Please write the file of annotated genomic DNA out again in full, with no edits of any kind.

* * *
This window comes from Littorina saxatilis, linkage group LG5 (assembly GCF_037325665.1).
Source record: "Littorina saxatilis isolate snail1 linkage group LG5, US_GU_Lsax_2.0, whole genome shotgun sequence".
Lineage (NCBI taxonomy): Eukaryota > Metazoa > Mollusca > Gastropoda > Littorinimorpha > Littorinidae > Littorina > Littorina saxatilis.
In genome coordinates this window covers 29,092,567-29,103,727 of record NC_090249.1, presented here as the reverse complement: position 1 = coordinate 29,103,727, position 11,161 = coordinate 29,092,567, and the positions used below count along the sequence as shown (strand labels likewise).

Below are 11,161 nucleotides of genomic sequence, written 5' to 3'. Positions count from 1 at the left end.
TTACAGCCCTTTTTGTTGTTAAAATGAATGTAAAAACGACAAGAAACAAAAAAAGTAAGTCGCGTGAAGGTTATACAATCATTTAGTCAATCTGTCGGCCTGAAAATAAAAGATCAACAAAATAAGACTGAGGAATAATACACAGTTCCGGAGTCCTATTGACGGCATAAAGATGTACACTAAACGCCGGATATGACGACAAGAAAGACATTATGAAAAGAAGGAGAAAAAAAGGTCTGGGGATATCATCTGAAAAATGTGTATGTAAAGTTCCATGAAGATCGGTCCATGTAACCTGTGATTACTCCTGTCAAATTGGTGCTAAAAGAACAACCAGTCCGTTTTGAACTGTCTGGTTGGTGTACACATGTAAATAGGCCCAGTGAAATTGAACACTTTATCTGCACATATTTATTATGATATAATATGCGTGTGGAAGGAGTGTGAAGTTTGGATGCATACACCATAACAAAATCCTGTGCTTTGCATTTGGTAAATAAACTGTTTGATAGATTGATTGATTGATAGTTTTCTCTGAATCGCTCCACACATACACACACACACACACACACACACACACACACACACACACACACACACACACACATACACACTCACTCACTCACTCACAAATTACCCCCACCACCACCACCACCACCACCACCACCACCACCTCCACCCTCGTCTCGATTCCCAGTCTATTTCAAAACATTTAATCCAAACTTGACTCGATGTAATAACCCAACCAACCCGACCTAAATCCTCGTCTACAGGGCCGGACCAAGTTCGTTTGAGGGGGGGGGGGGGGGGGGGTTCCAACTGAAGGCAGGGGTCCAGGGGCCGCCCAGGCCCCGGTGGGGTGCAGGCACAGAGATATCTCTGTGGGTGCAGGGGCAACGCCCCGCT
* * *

This window comes from Littorina saxatilis, linkage group LG5 (assembly GCF_037325665.1).
Source record: "Littorina saxatilis isolate snail1 linkage group LG5, US_GU_Lsax_2.0, whole genome shotgun sequence".
Lineage (NCBI taxonomy): Eukaryota > Metazoa > Mollusca > Gastropoda > Littorinimorpha > Littorinidae > Littorina > Littorina saxatilis.
In genome coordinates this window covers 29,092,567-29,103,727 of record NC_090249.1, presented here as the reverse complement: position 1 = coordinate 29,103,727, position 11,161 = coordinate 29,092,567, and the positions used below count along the sequence as shown (strand labels likewise).

Below are 11,161 nucleotides of genomic sequence, written 5' to 3'. Positions count from 1 at the left end.
TTACAGCCCTTTTTGTTGTTAAAATGAATGTAAAAACGACAAGAAACAAAAAAAGTAAGTCGCGTGAAGGTTATACAATCATTTAGTCAATCTGTCGGCCTGAAAATAAAAGATCAACAAAATAAGACTGAGGAATAATACACAGTTCCGGAGTCCTATTGACGGCATAAAGATGTACACTAAACGCCGGATATGACGACAAGAAAGACATTATGAAAAGAAGGAGAAAAAAAGGTCTGGGGATATCATCTGAAAAATGTGTATGTAAAGTTCCATGAAGATCGGTCCATGTAACCTGTGATTACTCCTGTCAAATTGGTGCTAAAAGAACAACCAGTCCGTTTTGAACTGTCTGGTTGGTGTACACATGTAAATAGGCCCAGTGAAATTGAACACTTTATCTGCACATATTTATTATGATATAATATGCGTGTGGAAGGAGTGTGAAGTTTGGATGCATACACCATAACAAAATCCTGTGCTTTGCATTTGGTAAATAAACTGTTTGATAGATTGATTGATTGATAGTTTTCTCTGAATCGCTCCACACATACACACACACACACACACACACACACACACACACACACACACACACACACACACATACACACTCACTCACTCACTCACAAATTACCCCCACCACCACCACCACCACCACCACCACCACCACCTCCACCCTCGTCTCGATTCCCAGTCTATTTCAAAACATTTAATCCAAACTTGACTCGATGTAATAACCCAACCAACCCGACCTAAATCCTCGTCTACAGGGCCGGACCAAGTTCGTTTGAGGGGGGGGGGGGGGGGGGGTTCCAACTGAAGGCAGGGGTCCAGGGGCCGCCCAGGCCCCGGTGGGGTGCAGGCACAGAGATATCTCTGTGGGTGCAGGGGCAACGCCCCGCT